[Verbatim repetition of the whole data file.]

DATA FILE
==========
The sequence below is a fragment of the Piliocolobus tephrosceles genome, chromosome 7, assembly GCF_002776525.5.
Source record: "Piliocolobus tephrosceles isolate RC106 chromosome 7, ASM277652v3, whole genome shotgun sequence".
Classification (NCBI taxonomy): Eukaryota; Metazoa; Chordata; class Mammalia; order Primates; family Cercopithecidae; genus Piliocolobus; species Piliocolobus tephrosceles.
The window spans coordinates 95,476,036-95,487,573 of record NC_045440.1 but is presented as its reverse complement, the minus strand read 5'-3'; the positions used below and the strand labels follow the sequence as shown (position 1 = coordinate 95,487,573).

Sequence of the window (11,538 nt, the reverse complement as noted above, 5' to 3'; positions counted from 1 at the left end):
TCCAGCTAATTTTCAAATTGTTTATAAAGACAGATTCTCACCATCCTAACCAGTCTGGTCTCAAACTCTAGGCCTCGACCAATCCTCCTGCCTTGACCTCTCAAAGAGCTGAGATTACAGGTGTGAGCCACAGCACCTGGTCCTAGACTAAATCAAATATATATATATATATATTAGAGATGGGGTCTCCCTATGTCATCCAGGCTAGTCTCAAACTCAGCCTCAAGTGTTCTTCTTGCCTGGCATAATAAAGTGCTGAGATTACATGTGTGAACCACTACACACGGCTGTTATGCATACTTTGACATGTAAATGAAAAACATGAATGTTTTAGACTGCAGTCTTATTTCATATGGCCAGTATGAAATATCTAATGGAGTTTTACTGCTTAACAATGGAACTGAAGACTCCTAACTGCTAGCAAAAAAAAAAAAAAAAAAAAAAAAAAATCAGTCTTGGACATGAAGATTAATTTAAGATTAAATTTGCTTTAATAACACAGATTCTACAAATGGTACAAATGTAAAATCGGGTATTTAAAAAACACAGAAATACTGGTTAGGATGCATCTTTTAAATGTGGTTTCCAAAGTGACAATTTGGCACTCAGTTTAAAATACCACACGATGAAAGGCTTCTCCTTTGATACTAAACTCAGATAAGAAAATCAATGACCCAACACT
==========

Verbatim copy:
The sequence below is a fragment of the Piliocolobus tephrosceles genome, chromosome 7, assembly GCF_002776525.5.
Source record: "Piliocolobus tephrosceles isolate RC106 chromosome 7, ASM277652v3, whole genome shotgun sequence".
Classification (NCBI taxonomy): Eukaryota; Metazoa; Chordata; class Mammalia; order Primates; family Cercopithecidae; genus Piliocolobus; species Piliocolobus tephrosceles.
The window spans coordinates 95,476,036-95,487,573 of record NC_045440.1 but is presented as its reverse complement, the minus strand read 5'-3'; the positions used below and the strand labels follow the sequence as shown (position 1 = coordinate 95,487,573).

Sequence of the window (11,538 nt, the reverse complement as noted above, 5' to 3'; positions counted from 1 at the left end):
TCCAGCTAATTTTCAAATTGTTTATAAAGACAGATTCTCACCATCCTAACCAGTCTGGTCTCAAACTCTAGGCCTCGACCAATCCTCCTGCCTTGACCTCTCAAAGAGCTGAGATTACAGGTGTGAGCCACAGCACCTGGTCCTAGACTAAATCAAATATATATATATATATATTAGAGATGGGGTCTCCCTATGTCATCCAGGCTAGTCTCAAACTCAGCCTCAAGTGTTCTTCTTGCCTGGCATAATAAAGTGCTGAGATTACATGTGTGAACCACTACACACGGCTGTTATGCATACTTTGACATGTAAATGAAAAACATGAATGTTTTAGACTGCAGTCTTATTTCATATGGCCAGTATGAAATATCTAATGGAGTTTTACTGCTTAACAATGGAACTGAAGACTCCTAACTGCTAGCAAAAAAAAAAAAAAAAAAAAAAAAAAATCAGTCTTGGACATGAAGATTAATTTAAGATTAAATTTGCTTTAATAACACAGATTCTACAAATGGTACAAATGTAAAATCGGGTATTTAAAAAACACAGAAATACTGGTTAGGATGCATCTTTTAAATGTGGTTTCCAAAGTGACAATTTGGCACTCAGTTTAAAATACCACACGATGAAAGGCTTCTCCTTTGATACTAAACTCAGATAAGAAAATCAATGACCCAACACT